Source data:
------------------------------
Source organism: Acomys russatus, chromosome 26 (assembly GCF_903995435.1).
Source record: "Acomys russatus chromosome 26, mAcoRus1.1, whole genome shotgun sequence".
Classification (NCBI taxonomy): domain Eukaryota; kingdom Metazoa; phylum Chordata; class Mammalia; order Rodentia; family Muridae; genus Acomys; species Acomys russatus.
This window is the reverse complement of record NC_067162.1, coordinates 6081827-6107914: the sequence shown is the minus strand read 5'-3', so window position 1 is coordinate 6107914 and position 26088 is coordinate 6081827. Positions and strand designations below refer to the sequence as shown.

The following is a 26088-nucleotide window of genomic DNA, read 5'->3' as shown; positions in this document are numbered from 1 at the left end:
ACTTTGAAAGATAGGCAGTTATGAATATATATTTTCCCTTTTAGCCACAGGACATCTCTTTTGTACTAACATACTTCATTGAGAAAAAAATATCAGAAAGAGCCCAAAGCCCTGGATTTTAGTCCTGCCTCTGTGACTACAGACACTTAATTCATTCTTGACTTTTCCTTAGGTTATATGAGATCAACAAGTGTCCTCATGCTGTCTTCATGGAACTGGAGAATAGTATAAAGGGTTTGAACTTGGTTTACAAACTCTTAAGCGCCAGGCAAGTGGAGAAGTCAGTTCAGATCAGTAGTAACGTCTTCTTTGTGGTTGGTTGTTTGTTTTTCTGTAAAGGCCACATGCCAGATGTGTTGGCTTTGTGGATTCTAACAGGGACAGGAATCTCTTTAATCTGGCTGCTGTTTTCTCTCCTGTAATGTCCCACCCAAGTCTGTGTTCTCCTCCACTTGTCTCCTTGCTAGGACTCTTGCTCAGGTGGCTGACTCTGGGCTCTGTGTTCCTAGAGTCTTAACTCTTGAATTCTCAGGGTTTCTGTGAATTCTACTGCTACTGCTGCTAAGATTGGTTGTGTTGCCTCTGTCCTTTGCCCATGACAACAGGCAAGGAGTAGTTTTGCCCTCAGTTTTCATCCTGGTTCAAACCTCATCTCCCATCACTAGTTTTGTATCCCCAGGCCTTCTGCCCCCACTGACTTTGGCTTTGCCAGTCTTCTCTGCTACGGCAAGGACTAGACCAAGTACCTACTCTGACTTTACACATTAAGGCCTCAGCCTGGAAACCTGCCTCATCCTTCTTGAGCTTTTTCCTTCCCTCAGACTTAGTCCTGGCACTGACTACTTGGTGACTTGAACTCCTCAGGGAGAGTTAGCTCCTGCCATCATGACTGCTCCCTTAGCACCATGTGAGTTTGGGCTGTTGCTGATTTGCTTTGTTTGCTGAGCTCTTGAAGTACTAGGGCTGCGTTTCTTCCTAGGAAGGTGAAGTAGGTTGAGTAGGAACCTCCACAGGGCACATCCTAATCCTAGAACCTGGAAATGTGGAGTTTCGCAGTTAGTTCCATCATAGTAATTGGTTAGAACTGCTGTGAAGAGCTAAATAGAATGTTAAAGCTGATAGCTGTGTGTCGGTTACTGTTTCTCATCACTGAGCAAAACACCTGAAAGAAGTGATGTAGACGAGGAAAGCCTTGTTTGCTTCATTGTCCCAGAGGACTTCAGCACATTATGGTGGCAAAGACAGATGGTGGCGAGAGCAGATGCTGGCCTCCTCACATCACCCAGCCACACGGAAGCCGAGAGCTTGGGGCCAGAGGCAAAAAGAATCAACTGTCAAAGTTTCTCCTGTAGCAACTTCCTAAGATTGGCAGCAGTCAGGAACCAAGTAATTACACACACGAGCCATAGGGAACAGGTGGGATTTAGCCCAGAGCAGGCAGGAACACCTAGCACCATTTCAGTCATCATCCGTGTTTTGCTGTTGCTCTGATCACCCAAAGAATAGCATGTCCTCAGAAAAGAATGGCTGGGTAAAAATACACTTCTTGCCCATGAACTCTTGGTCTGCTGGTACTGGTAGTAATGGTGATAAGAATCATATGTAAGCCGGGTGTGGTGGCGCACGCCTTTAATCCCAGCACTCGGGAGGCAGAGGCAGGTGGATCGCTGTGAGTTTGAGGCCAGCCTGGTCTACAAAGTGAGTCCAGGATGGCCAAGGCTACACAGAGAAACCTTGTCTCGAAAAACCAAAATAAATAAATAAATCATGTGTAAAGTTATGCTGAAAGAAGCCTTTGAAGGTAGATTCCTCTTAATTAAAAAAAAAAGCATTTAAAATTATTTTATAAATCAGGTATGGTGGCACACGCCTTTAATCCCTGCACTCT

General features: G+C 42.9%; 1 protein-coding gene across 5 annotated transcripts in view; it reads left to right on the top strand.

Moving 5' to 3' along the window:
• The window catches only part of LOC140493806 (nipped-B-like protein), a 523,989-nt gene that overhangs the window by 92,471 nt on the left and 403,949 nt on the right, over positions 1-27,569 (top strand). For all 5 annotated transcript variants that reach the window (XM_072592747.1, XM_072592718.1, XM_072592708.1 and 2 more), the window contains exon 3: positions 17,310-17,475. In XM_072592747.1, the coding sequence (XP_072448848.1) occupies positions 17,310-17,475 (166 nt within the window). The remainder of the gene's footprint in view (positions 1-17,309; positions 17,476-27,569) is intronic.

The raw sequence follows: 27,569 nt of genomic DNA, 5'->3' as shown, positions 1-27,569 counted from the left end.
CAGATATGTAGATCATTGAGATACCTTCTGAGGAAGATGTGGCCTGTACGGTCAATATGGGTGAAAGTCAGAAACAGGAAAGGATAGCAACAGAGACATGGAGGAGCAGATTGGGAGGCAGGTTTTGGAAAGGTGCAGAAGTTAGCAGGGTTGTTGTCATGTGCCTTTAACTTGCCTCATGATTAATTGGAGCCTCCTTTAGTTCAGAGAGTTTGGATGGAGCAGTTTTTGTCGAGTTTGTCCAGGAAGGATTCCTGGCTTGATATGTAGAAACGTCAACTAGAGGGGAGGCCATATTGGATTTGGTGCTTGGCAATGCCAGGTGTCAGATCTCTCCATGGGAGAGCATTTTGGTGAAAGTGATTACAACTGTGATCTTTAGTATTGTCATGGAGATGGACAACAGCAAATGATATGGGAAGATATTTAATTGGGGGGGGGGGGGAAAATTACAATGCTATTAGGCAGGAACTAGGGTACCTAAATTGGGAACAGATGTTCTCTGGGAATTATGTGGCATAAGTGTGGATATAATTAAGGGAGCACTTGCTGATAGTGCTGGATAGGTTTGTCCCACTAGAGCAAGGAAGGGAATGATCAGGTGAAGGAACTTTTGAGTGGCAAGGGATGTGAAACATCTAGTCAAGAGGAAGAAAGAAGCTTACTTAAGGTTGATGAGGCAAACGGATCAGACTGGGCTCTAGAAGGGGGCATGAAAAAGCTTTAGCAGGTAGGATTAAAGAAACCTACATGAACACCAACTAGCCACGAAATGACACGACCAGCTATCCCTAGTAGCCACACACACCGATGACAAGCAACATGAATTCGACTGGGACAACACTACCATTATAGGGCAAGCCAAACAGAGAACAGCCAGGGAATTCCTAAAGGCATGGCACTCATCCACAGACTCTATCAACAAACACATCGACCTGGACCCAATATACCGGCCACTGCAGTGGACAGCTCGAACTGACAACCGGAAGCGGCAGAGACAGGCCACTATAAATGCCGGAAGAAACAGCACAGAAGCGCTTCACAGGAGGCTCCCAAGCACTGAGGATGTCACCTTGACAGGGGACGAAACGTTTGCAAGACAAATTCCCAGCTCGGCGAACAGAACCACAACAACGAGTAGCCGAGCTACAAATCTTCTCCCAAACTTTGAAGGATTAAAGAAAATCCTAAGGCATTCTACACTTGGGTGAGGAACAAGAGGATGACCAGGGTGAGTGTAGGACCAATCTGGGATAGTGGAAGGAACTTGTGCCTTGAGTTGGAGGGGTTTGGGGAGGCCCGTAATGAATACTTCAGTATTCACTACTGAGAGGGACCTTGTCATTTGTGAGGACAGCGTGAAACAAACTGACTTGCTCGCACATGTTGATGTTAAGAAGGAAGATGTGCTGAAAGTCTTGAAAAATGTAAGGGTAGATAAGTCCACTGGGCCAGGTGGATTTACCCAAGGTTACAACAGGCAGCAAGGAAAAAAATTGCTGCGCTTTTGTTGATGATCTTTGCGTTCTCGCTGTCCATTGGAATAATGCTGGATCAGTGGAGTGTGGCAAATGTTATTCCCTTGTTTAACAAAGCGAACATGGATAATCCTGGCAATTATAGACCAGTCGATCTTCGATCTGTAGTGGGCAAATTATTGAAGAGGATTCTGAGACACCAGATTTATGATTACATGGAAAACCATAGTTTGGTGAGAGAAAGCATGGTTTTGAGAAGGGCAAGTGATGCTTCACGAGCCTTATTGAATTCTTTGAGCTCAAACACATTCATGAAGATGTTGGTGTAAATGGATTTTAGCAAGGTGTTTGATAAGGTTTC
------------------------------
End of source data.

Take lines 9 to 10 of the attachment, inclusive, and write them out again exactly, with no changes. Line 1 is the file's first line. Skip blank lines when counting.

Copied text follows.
• The window catches only part of LOC140493806 (nipped-B-like protein), a 523,989-nt gene that overhangs the window by 92,471 nt on the left and 403,949 nt on the right, over positions 1-27,569 (top strand). For all 5 annotated transcript variants that reach the window (XM_072592747.1, XM_072592718.1, XM_072592708.1 and 2 more), the window contains exon 3: positions 17,310-17,475. In XM_072592747.1, the coding sequence (XP_072448848.1) occupies positions 17,310-17,475 (166 nt within the window). The remainder of the gene's footprint in view (positions 1-17,309; positions 17,476-27,569) is intronic.

The raw sequence follows: 27,569 nt of genomic DNA, 5'->3' as shown, positions 1-27,569 counted from the left end.